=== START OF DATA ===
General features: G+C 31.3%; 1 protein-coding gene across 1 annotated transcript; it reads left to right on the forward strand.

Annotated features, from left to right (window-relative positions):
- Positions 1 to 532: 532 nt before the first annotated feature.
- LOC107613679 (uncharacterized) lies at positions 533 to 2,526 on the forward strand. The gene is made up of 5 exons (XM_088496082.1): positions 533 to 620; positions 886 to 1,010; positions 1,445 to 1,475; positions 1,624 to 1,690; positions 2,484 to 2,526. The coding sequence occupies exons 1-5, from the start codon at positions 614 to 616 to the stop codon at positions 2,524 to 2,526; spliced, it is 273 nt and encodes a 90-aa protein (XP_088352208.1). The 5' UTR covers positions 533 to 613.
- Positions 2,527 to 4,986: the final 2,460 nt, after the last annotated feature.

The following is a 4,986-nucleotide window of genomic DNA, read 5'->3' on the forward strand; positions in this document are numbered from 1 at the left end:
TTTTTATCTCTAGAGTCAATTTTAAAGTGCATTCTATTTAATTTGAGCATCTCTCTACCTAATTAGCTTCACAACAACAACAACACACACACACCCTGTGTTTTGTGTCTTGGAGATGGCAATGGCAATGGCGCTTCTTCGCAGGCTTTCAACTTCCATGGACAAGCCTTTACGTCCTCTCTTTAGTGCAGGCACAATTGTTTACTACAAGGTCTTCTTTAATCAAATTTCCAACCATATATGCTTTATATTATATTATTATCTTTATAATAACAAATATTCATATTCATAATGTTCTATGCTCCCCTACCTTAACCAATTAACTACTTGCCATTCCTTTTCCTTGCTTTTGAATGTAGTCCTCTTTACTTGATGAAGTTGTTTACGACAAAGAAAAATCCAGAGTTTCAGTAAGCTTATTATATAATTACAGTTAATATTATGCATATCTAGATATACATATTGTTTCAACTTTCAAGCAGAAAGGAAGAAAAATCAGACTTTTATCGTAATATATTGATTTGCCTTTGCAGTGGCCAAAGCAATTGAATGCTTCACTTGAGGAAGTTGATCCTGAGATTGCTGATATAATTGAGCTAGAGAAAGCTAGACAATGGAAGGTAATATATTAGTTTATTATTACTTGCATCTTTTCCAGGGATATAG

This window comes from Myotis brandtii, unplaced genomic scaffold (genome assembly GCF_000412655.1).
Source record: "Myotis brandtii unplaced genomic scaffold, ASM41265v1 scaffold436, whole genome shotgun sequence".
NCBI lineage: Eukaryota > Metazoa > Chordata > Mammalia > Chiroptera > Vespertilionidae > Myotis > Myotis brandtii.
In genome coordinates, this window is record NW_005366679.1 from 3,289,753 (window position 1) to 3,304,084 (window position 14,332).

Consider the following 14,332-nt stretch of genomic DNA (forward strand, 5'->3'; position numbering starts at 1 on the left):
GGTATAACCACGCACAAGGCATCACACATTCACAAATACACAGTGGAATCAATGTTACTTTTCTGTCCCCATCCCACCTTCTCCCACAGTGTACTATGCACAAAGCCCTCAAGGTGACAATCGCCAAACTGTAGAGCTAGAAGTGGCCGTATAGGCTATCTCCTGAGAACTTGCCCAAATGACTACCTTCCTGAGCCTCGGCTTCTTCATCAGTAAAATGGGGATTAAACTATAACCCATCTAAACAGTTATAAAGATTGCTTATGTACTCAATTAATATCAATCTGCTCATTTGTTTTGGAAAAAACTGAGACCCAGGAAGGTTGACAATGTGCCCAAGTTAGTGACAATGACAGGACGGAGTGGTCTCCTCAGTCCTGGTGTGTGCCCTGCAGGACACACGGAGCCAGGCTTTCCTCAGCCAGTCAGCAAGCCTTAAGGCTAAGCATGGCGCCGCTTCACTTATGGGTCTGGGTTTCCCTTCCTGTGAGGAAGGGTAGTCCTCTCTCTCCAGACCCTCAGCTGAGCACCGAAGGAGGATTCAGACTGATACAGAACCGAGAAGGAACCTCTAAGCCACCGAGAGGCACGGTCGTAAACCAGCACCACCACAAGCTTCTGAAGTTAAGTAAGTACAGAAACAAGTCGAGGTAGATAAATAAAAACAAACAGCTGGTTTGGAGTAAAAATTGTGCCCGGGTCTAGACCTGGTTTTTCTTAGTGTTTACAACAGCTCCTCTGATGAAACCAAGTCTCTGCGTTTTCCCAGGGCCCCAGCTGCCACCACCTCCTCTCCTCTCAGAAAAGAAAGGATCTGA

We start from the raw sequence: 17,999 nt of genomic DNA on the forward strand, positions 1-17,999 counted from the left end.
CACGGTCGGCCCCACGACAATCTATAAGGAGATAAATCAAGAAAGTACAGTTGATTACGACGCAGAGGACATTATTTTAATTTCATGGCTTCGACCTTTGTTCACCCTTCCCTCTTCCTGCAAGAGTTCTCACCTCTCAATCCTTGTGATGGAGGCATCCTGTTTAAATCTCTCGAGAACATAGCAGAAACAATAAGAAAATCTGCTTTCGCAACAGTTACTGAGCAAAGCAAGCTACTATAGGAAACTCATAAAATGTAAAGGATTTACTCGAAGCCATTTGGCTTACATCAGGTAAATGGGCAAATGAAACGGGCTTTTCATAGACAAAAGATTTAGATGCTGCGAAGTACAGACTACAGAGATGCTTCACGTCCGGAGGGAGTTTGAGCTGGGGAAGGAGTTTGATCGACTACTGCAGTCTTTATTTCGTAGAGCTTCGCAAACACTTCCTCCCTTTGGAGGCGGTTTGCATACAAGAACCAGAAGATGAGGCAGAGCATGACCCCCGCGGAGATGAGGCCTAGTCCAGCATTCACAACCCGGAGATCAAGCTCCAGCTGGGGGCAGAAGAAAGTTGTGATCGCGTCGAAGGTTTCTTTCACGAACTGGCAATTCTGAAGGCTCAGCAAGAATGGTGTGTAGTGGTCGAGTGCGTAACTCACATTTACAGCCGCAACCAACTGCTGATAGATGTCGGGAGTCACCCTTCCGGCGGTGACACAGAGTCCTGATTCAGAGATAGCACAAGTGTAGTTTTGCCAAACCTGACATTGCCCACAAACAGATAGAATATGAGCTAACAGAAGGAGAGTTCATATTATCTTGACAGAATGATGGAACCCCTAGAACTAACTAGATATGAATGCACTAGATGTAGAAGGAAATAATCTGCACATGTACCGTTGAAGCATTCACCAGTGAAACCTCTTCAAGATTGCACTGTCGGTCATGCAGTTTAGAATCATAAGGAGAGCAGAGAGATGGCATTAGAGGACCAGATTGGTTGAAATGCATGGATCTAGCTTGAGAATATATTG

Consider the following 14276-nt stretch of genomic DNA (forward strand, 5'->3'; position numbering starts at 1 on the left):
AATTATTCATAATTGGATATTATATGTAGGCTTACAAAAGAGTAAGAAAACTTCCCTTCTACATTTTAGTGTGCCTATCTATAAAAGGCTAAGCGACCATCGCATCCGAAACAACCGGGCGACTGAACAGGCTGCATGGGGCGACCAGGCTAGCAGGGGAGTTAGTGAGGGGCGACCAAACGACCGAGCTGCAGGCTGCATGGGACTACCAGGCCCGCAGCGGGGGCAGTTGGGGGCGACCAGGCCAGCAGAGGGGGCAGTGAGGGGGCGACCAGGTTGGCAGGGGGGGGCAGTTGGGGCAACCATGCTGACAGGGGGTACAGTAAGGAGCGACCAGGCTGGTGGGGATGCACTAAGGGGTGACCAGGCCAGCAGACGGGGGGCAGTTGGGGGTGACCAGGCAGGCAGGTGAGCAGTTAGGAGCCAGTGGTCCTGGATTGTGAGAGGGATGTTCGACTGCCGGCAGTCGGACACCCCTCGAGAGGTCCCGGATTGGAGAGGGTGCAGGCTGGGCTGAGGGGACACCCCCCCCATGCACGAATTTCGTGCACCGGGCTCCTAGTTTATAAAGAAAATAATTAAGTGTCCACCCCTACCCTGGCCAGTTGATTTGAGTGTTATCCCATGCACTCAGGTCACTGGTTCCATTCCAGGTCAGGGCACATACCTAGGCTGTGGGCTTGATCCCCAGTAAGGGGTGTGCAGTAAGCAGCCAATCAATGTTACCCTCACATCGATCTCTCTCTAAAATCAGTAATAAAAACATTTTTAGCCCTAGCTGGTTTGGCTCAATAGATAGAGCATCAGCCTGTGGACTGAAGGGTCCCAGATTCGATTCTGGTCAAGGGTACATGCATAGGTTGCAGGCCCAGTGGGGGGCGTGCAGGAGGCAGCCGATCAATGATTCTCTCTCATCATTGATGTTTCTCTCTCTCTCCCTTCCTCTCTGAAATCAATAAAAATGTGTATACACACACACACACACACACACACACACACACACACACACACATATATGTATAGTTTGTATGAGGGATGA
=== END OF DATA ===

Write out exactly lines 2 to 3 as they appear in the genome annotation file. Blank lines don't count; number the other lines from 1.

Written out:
Annotated features, from left to right (window-relative positions):
- Positions 1 to 532: 532 nt before the first annotated feature.